I loved the movies, I loved Roger Ebert. As a teenager, I spent hours lying on my bed, engrossed in a fat purple volume of his Home Movie Companion, with its summaries of “grownup” films I had never dared to see: Leaving Las Vegas, Flirting, Natural Born Killers. Later, I would understand how much more grownup Ebert’s reviews were than many of the movies themselves, but at the time, I just knew he was genuine. His informal prose, often suggesting a chat between intimate friends, radiated a nearly aching romance with cinema. He retold other people’s stories, and sometimes I recognized my own.
My reading was a solitary pleasure, though hardly a unique one. Just about everybody loves Roger Ebert. Instantly recognizable from his long-running television shows Sneak Previews and At the Movies, he didn’t so much teach us to take movies seriously—at a time when critics such as Pauline Kael were enshrining films as high art—as make criticism seem like a universal pastime. His naysayers, who are not without their ammunition, charge that he never became much of a student of cinema, and deride his plainspoken, democratic style as artless. But for more than 40 years, he has celebrated the joy of moviegoing and given his readers confidence in their ability to read a film intelligently without being snooty about it.
Since 2006, when thyroid cancer and complications of surgery deprived him of his jaw, his ability to eat and drink, and his speech—his communication is now limited to the written word and the thumb that for years warred with that of the late Gene Siskel on television—Ebert has been granted the chance, like his boyhood hero Huckleberry Finn, to sit in the back of the church for his own eulogies. Even as the tributes pile up, Ebert, now 69, keeps expanding his following. Pundits wondered if there could be an Ebert in the Internet age; it turned out that that new-media critic was—Ebert. His Web site, rogerebert.com, attracts more than 100 million visitors a year. Ebert is one of the few movie critics working today who is comfortable engaging his readers as equals in online comment threads. With this new audience, he has also broached a new subject: himself.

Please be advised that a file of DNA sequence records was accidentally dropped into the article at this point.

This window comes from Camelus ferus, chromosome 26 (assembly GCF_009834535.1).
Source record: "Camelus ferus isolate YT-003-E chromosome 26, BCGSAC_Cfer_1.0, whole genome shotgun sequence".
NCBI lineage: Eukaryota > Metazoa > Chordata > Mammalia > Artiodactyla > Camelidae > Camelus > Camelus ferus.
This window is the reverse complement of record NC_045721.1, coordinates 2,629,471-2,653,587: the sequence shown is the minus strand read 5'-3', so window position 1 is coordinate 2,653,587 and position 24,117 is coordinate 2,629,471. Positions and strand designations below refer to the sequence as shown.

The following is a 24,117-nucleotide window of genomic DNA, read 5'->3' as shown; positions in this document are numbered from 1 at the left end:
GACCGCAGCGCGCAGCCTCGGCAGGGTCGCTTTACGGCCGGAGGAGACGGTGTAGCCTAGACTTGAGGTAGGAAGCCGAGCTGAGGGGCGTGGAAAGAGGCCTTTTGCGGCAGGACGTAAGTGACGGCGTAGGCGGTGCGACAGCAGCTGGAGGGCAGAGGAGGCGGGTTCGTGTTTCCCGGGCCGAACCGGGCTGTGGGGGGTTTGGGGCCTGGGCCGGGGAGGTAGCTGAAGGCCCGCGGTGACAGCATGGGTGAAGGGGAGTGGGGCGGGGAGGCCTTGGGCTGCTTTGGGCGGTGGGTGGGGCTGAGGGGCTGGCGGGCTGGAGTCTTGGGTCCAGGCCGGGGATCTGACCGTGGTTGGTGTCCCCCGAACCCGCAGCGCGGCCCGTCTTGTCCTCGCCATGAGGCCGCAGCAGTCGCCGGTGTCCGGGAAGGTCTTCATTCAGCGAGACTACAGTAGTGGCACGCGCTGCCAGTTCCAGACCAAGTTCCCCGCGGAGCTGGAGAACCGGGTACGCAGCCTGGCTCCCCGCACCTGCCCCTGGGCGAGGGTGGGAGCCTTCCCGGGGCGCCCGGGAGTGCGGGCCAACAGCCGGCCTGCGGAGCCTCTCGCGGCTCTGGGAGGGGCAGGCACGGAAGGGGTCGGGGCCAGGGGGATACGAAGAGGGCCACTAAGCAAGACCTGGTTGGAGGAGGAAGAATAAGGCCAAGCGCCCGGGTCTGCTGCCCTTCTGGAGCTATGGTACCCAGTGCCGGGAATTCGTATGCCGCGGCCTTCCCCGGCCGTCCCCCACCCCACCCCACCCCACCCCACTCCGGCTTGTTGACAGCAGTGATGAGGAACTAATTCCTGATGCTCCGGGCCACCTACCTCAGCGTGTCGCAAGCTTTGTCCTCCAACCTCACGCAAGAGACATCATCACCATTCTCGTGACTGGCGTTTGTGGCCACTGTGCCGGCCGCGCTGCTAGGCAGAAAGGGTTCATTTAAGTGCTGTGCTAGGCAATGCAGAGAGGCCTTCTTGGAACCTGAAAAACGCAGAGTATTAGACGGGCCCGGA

From the personal blog posts that mingle with his reflections on movies have emerged Life Itself, a discursive, companionable memoir that foremost confirms what fans have long known: Ebert is a natural born writer. But the book also makes clear how little we have known of a person who seems to have lived so much of his life in public. For all the years wags spent ridiculing the once rotund Ebert’s fondness for food, we never knew that his real, dangerous weakness was booze. The book’s most compelling essays are sober considerations of alcohol. Ebert celebrates a rollicking Chicago journalists’ dive called O’Rourke’s, then makes an impassioned case for the honest self-appraisal offered by Alcoholics Anonymous. (Of the barroom he remarks, “We knew who we said we were, who we wanted to appear to be, and who O’Rourke’s thought we were, and that was knowing each other well enough.”) He also celebrates his history of interracial romances—his wife, Chaz, is African- American, and he once tried, unsuccessfully, to date Oprah Winfrey.
Though Ebert never cites it explicitly, the book that Life Itself most closely mirrors is A Child of the Century, the 1954 autobiography of the fluent Hollywood screenwriter Ben Hecht, a former reporter who wrote His Girl Friday. Like Hecht, Ebert spends more time chronicling Windy City newsroom capers and childhood idylls than he does contemplating the pictures he liked or didn’t. And the two men, each a writer working at the edges of a temporal art, give special place to the enduring quandaries: God and girls. For Ebert, these two are inextricably linked: His mother wanted him to be a priest, and he resisted, keeping “as much of my life as possible a secret from her” as she slipped into angry alcoholism. He remains anguished about the relationships he let slip away, sheltered in movie theaters watching other lives.
It is perhaps with these losses in mind that he offers his ultimate philosophy. “To make others less happy is a crime,” he writes. “To make ourselves unhappy is where all crime starts.” This book will bring others happiness, because the author so deeply feels pleasure and so honestly acknowledges its obstacles.
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Aaron Mesh is a movie critic and reporter for Willamette Week, an alternative weekly newspaper in Portland, Oregon.
Reviewed: Life Itself: A Memoir by Roger Ebert, Grand Central, 2012, 435 pp.
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